An infinite fund has an infinite fund cycle and invests in an infinite game by investing its sub-games. The sub-games can be finite games, but the infinite game is the purpose. To evaluate and compare the differences between an infinite fund and a finite fund, we can look at five metrics: the goals, investment motivations, exit strategies, fund cycles, and funding sources.

Nation-state treasuries are naturally infinite funds, because nation states are infinite games themselves, which (normally) aim to develop the nations into better-living places. To some extent, blockchain protocols are like nation states in that these protocols have their own governance rules enforced by code and the consensus among their communities. In the former case, the treasury is sustained by taxation. In the latter case, the foundation’s wealth comes from appreciation of their native-tokens and protocol-level income.

In the case of venture capital, endowment from organizations or people who want to unconditionally fund an infinite game is necessary to build an infinite fund. An endowment can come from multiple sources: the revenue of an organization (e.g. protocol fee of a decentralized project), donation, or token sale events. The fund sustains itself through re-investing all previous returns into the next sub-games.

DoraHacks Ventures is designed as a hacker fund with an infinite fund cycle as part of DoraHacks to support the Hacker Movement. Binance Labs is supporting the development of the whole blockchain space with a combination of venture capital and a 8-week intensive Incubation Program, which is supposed to run indefinitely into the future.

Funding Public Goods with Infinite Funds

There is a class of valuable ventures that current venture capitals fail to capture — public good funding.

The value of public goods has been underestimated for a long time. Previously, public goods were developed by public authorities or non-profit organizations because public goods were recognized as efforts that could not profit. However, government funding is often inefficient and subject to attacks like corruption and political disruptions, and non-profit organizations often suffer from non-sustainability of funding. It is difficult for traditional DCF-based valuation methods to properly capture the value of something that is not profitable (in the fiat space) but good for the community. Therefore, in the past, venture capitals almost focused entirely on profitable businesses, leaving public goods in the dust.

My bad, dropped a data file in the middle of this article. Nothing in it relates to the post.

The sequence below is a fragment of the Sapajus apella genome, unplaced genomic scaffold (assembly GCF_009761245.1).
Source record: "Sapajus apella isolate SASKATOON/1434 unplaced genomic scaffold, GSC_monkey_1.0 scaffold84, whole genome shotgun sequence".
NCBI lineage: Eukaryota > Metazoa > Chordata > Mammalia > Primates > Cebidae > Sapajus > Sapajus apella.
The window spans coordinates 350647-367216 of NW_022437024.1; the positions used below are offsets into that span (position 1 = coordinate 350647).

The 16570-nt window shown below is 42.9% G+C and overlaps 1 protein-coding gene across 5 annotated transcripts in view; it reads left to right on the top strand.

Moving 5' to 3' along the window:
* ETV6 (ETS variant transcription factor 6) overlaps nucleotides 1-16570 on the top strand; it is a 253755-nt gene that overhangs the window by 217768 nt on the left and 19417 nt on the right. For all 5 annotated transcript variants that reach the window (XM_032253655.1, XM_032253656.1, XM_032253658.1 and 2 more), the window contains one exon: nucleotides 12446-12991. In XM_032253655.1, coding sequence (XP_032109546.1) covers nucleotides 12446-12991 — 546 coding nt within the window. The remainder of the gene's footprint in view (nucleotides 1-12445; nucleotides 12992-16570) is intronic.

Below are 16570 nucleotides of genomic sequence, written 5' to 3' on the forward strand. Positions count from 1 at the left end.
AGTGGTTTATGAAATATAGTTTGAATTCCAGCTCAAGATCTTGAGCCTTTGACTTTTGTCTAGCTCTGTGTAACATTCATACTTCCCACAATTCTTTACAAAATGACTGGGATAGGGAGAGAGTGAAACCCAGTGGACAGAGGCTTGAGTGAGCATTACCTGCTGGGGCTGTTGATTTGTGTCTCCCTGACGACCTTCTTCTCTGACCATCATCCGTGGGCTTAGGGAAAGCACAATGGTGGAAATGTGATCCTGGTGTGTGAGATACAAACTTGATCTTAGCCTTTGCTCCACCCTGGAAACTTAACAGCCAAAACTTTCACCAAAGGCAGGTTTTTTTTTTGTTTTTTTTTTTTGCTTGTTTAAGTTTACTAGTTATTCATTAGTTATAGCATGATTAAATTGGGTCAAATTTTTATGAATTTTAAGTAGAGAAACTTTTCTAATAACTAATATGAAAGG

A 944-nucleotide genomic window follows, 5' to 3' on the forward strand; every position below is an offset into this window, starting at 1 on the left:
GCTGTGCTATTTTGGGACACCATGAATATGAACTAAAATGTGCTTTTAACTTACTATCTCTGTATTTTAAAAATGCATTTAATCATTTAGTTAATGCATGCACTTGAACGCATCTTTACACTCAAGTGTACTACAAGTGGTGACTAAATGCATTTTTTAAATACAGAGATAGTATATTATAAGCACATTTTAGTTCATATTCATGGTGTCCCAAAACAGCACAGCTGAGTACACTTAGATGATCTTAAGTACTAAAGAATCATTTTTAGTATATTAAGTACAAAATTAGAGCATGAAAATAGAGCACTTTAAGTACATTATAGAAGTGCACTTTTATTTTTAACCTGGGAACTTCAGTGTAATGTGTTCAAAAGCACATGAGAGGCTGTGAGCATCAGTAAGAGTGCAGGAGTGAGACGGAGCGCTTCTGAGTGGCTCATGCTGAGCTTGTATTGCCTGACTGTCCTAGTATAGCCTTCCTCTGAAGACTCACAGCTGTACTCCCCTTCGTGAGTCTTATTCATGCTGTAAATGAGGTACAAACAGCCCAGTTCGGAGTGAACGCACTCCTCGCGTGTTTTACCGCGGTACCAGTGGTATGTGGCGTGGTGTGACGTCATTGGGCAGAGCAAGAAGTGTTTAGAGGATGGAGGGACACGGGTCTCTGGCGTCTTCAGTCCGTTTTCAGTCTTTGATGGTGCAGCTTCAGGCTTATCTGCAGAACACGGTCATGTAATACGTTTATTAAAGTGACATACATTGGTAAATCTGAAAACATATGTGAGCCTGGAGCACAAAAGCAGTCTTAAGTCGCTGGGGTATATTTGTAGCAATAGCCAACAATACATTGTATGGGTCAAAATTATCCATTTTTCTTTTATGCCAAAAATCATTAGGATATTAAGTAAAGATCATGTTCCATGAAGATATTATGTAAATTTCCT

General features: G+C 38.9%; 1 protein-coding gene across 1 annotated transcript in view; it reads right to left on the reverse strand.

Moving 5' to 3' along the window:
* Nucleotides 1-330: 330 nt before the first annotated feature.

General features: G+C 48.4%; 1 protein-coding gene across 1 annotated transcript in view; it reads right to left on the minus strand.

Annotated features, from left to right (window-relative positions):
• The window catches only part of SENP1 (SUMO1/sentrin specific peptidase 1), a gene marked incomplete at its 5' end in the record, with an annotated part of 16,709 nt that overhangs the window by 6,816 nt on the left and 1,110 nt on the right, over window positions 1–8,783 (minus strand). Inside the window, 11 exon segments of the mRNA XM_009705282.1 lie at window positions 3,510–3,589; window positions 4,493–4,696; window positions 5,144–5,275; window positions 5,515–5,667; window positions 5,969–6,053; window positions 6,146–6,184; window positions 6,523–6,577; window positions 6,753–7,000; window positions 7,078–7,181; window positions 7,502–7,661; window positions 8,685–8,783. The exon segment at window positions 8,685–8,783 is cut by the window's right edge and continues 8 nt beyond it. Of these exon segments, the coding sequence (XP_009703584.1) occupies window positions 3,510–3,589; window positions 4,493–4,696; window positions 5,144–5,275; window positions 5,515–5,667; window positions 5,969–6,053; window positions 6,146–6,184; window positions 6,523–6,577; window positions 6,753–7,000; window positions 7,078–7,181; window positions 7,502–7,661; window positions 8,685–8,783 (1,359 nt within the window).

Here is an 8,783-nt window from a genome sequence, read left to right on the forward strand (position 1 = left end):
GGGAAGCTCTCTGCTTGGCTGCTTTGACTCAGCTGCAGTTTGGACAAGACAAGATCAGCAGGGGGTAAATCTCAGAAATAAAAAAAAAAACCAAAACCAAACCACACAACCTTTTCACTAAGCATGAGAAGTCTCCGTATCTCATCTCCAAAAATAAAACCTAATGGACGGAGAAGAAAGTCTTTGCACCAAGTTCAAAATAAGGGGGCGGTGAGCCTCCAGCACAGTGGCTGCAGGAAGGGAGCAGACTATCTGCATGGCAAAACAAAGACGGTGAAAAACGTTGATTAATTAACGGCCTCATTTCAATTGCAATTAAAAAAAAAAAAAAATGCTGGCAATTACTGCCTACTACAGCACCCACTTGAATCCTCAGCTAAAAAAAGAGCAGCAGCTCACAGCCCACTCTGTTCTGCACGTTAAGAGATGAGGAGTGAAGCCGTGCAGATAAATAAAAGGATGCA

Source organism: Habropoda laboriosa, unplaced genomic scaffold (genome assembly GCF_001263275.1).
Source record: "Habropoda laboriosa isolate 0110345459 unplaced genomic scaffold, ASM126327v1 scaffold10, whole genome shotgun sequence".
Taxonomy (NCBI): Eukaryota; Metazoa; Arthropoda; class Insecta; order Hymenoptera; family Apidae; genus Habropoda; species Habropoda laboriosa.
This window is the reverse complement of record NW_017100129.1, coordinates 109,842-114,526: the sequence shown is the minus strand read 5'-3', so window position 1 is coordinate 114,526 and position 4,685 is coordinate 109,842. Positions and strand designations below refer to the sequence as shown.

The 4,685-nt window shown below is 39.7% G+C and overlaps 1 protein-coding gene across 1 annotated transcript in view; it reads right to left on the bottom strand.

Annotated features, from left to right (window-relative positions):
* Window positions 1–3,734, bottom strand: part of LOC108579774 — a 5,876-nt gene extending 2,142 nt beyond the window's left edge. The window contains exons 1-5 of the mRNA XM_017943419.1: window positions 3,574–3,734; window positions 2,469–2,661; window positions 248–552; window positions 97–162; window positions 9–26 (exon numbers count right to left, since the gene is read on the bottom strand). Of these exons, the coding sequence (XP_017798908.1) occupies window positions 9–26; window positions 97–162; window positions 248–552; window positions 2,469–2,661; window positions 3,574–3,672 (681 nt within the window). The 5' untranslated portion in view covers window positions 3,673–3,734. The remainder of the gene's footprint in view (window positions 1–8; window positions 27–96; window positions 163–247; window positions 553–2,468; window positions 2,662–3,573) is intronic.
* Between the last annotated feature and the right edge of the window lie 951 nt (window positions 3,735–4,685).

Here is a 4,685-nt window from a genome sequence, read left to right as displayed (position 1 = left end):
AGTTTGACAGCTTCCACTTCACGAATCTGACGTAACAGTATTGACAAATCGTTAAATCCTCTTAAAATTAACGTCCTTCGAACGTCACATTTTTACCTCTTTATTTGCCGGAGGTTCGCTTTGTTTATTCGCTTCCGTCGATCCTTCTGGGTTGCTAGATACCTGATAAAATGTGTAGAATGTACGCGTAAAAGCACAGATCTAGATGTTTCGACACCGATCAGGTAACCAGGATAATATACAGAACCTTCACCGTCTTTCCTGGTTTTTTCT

DAOs are changing how public goods are organized and developed in the following ways:

  1. A DAO is able to organize and incentivize a decentralized network of contributors and users, avoiding friction costs and inefficiencies of centralized organizations. For example, a decentralized media can organize a decentralized network of contributors effectively.
  2. DAOs are able to distribute governance rights to their participants, including contributors, administrators, users, and funders. Governance rights are no longer concentrated among shareholders.
  3. DAOs discover governance value and community-driven value, potentially creating a legitimate way to give public goods proper valuations in the long-run.

Infinite funds can continuously fund public goods by funding public good DAOs.

Build Infinite Funds with Web3 Technology

Further mechanisms can be designed to add flexibilities of an infinite fund. There are already some practical solutions. LPs who join MolochDAO or The LAO get shares/loots from the DAOs. The Moloch mechanism allows rage quit if the collective fund is making bad decisions. However, the DAO itself is infinitely sustained if at least some of its members stay. Therefore, the Moloch funds can be considered as a class of infinite funds that do not have high entry barriers (it’s much easier to join a Moloch DAO than join the Sequoia Fund).

Another way to provide liquidity for infinite fund LPs is to tokenize the fund. Fund tokens can be evaluated based on the net asset value of the fund. Although the security token space is progressing slowly, strong players could make it possible when more attractive tokenized securities are available within several years.


Great ventures are infinite games. The purpose of infinite games is not to win, but to continue the play. A finite fund has a finite fund cycle. An infinite fund has an infinite fund cycle. An infinite game contains an infinite number of sub-games, which can be infinite or finite games. A finite fund invests in winning games because they are profitable. An infinite fund invests in an infinite game by investing its sub-games. The purpose of an infinite fund is to fund an infinite game so that the game continues its play and achieves its goal. Infinite funds can fund public goods as well as businesses, as long as they are infinite games. There are several ways to build and improve infinite funds with Web3 technologies. The paradigm of venture capitalism is shifting to infinitism.